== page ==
SAGAMIHARA FAMILY HOUSING AREA, Japan – About 150 American and Japanese children participated in a football and cheerleading clinic here Friday to enhance their cultural understanding.
The clinic marked the first event jointly hosted by U.S. Army Garrison Japan and Zama Junior Chamber International.
To kick off the event, Jenifer L. Peterson, deputy commander of USAG Japan, thanked everyone for joining or volunteering for the free clinic, which also had professional football players from Ebina Minerva run drills for the children.
“I am happy to see so many participants from the local community in Zama City,” she said. “We hope that we will deepen our friendship even further with our local community through this sports exchange.”
Hayato Inoue, president of Zama JCI, said he appreciated the garrison for helping hold the event at the sports field next to Arnn Elementary School.
“We’d like to provide such opportunities for children in the U.S. and Japan to interact [with] each other and be exposed to different cultures and languages, and give them a global perspective,” he said. “That’s why we organized this event.”
Children from first through sixth grades at Arnn Elementary and local Japanese schools were invited to attend the event.
Participants were split into several teams to run various drills, such as passing and catching a football and running a 40-yard dash, while another group of children practiced cheers on the other side of the field.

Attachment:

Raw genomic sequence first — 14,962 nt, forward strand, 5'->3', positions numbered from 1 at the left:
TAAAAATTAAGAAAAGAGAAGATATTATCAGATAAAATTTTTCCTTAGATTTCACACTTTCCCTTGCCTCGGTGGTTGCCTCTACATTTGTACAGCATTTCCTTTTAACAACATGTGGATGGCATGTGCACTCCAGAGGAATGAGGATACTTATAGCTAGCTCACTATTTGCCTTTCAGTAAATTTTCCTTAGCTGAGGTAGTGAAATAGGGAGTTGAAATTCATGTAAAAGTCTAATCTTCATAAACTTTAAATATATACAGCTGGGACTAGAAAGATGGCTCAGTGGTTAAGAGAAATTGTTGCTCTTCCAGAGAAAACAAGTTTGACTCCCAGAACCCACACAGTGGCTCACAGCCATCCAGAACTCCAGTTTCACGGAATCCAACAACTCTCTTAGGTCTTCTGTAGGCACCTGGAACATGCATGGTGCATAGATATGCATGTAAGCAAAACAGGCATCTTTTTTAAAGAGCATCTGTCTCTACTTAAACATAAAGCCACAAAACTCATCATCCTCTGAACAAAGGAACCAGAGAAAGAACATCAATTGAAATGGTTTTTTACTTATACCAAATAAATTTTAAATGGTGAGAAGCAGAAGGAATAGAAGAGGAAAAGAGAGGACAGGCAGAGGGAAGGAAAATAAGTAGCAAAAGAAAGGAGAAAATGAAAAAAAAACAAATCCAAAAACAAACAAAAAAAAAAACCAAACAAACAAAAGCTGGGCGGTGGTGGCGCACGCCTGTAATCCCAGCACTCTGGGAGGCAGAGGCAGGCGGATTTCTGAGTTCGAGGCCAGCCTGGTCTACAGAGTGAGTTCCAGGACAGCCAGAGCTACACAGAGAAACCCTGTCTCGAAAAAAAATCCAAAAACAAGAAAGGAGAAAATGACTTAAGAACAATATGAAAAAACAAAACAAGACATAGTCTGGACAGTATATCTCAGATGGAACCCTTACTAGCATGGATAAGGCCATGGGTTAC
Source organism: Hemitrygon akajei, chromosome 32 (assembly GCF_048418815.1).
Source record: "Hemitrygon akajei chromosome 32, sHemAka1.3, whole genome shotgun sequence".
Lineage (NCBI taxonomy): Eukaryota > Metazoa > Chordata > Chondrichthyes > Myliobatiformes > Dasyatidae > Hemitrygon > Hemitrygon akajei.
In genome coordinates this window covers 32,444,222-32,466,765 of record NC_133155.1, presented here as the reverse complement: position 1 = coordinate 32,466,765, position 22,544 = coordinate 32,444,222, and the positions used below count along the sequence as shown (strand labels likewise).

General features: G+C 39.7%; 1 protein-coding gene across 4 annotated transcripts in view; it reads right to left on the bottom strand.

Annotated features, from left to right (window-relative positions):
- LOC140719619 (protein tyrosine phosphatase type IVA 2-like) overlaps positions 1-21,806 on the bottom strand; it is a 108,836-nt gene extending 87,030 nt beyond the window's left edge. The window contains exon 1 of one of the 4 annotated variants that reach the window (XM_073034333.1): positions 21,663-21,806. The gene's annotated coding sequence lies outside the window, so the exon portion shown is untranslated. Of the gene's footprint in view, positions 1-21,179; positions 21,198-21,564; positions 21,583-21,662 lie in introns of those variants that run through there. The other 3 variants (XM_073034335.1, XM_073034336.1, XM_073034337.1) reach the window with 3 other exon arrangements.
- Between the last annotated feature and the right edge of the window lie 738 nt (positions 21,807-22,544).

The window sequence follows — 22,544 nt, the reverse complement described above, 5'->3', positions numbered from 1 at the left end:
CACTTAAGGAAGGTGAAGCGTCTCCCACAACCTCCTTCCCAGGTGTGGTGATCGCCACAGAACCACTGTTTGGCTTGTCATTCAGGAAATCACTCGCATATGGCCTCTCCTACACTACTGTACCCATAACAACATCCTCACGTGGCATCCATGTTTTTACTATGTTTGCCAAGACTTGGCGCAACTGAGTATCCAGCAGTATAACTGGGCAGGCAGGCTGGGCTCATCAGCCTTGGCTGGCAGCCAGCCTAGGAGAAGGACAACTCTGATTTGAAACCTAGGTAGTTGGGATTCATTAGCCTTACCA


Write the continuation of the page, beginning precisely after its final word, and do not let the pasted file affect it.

Hidekazu Kanmuri brought his daughter and son to conduct the football drills taught by the pro football players as well as Morale, Welfare and Recreation staff members.
He said his children learned of the event after a flyer was distributed at their school, adding that his daughter really wanted to come since she has a strong interest in American culture.
“I want my children to have an international experience,” Kanmuri said. “And since it is nearby, I used this opportunity for my children to experience this bilateral event.”
Brynn Riley, spouse of a 1st Corps (Forward) Soldier, had two of her sons do the football drills while her daughter performed cheers that were later demonstrated to the crowd to conclude the event.
“I feel like we kind of live in a bubble here,” she said, “so when we do these bilateral things it’s nice for [our children] to get to meet Japanese kids.”
Riley said her family will often attend open-post events to provide her children the chance to broaden their understanding of Japanese culture.
Despite the language barrier, Riley said her children will even befriend random Japanese children also at these events and introduce them to her.
“They always come back and say, ‘This is my friend,’ and I ask, ‘What’s their name?’ and they say, ‘I don’t know, but they’re my friend,’” she said, laughing. “It’s good for them to see that kids are kids regardless of where we are.”
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